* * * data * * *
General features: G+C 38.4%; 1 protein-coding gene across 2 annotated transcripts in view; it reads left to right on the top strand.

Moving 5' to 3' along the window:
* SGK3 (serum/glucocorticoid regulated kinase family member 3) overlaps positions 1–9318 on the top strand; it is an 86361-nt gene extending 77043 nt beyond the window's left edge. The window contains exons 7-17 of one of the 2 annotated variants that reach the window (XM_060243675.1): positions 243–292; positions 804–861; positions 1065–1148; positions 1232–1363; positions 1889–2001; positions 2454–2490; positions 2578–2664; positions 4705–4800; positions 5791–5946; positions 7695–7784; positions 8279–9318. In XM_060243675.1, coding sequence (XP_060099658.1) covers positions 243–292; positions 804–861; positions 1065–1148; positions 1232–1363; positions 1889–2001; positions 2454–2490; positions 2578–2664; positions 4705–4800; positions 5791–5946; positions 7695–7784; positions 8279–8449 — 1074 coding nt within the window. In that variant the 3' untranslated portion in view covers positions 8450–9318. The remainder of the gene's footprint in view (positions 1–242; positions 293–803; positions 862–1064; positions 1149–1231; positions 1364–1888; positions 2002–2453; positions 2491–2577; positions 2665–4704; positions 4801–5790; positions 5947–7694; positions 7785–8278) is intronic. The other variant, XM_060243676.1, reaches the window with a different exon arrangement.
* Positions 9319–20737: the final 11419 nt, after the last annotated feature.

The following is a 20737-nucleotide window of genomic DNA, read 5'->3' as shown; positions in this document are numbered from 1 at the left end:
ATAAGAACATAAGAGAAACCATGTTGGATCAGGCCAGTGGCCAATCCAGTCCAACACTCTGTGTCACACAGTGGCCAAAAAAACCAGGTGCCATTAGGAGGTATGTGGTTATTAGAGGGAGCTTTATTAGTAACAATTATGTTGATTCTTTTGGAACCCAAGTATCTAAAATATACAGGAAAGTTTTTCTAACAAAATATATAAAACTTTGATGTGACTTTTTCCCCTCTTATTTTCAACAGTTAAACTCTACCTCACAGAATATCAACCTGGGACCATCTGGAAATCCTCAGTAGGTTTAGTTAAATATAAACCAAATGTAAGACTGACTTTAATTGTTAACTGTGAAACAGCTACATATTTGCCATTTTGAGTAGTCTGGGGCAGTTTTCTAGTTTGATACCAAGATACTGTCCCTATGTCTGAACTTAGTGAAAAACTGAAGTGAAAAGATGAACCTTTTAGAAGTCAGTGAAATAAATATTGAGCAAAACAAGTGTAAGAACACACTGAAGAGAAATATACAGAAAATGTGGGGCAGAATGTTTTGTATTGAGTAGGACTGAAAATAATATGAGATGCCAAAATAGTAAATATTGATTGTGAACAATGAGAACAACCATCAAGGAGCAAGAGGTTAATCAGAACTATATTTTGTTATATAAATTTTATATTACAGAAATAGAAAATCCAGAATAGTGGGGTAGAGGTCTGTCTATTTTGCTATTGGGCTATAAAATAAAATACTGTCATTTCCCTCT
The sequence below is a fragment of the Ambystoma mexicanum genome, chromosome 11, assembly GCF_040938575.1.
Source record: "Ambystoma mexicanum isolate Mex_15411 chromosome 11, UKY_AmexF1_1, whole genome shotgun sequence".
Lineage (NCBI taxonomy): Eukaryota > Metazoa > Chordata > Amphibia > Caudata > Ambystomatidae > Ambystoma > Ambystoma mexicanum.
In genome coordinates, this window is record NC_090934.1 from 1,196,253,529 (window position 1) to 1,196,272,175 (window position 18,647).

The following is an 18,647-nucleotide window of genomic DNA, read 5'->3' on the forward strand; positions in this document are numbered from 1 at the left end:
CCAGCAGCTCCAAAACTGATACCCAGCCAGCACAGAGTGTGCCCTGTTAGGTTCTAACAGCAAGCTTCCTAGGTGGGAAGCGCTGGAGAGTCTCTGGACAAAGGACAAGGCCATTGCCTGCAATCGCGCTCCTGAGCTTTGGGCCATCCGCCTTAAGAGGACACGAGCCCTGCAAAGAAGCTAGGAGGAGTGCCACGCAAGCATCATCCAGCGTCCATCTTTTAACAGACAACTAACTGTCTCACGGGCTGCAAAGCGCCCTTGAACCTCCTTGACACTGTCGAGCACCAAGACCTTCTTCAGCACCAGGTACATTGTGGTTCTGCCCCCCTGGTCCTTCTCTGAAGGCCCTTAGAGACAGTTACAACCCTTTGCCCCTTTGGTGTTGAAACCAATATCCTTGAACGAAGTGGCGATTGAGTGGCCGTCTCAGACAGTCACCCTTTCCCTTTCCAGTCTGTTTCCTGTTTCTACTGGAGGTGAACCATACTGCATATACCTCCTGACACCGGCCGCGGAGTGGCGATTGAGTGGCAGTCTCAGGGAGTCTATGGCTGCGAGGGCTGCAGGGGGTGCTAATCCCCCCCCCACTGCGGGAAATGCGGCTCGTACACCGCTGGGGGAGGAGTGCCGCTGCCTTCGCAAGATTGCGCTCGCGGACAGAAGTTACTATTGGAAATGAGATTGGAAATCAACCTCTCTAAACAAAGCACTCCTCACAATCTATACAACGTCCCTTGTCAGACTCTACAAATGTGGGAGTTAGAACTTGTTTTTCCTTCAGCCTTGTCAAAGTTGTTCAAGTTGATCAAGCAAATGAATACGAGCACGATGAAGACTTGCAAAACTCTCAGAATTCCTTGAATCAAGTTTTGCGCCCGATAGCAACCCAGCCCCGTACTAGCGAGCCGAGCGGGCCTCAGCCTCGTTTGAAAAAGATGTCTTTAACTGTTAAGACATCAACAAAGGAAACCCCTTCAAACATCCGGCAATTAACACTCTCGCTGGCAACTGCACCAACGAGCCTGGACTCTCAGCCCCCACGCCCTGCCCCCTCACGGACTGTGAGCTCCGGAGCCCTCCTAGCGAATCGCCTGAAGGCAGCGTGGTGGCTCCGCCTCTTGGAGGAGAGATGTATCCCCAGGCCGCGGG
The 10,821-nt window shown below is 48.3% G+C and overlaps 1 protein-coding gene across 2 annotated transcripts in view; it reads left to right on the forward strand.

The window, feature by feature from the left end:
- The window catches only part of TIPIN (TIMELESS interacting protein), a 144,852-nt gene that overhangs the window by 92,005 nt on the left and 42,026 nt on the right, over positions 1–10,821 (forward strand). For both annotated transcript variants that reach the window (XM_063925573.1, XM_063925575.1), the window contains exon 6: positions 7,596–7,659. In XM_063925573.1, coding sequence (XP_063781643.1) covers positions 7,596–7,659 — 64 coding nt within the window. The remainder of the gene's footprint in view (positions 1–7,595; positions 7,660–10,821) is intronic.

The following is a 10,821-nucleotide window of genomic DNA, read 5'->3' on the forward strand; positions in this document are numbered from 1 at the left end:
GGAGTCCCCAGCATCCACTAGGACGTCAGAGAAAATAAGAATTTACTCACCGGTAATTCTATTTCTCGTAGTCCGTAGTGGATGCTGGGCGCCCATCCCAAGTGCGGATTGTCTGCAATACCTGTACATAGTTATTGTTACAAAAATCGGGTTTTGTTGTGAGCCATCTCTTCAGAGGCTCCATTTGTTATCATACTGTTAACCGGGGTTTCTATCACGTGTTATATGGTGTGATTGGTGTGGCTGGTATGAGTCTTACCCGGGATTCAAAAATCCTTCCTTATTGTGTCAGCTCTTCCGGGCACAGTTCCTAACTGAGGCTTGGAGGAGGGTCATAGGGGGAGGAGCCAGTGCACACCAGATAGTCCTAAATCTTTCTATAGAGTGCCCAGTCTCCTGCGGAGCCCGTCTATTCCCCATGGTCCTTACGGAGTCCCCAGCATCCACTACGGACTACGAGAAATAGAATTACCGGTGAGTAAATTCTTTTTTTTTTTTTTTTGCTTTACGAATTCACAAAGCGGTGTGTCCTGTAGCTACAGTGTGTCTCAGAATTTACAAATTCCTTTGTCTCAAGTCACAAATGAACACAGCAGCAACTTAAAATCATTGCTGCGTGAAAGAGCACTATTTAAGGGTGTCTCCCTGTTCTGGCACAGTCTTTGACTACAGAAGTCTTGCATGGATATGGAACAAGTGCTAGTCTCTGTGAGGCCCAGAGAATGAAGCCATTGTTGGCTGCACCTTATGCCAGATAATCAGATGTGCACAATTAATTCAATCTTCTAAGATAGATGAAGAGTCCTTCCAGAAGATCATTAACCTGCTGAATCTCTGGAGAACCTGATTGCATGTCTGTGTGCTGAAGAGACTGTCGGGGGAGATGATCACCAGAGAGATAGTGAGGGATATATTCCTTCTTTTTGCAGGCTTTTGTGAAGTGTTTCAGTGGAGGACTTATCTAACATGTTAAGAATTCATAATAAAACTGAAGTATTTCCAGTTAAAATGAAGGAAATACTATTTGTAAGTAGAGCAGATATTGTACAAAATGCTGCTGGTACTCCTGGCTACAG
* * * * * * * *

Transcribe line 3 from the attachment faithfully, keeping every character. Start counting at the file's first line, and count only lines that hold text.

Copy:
* SGK3 (serum/glucocorticoid regulated kinase family member 3) overlaps positions 1–9318 on the top strand; it is an 86361-nt gene extending 77043 nt beyond the window's left edge. The window contains exons 7-17 of one of the 2 annotated variants that reach the window (XM_060243675.1): positions 243–292; positions 804–861; positions 1065–1148; positions 1232–1363; positions 1889–2001; positions 2454–2490; positions 2578–2664; positions 4705–4800; positions 5791–5946; positions 7695–7784; positions 8279–9318. In XM_060243675.1, coding sequence (XP_060099658.1) covers positions 243–292; positions 804–861; positions 1065–1148; positions 1232–1363; positions 1889–2001; positions 2454–2490; positions 2578–2664; positions 4705–4800; positions 5791–5946; positions 7695–7784; positions 8279–8449 — 1074 coding nt within the window. In that variant the 3' untranslated portion in view covers positions 8450–9318. The remainder of the gene's footprint in view (positions 1–242; positions 293–803; positions 862–1064; positions 1149–1231; positions 1364–1888; positions 2002–2453; positions 2491–2577; positions 2665–4704; positions 4801–5790; positions 5947–7694; positions 7785–8278) is intronic. The other variant, XM_060243676.1, reaches the window with a different exon arrangement.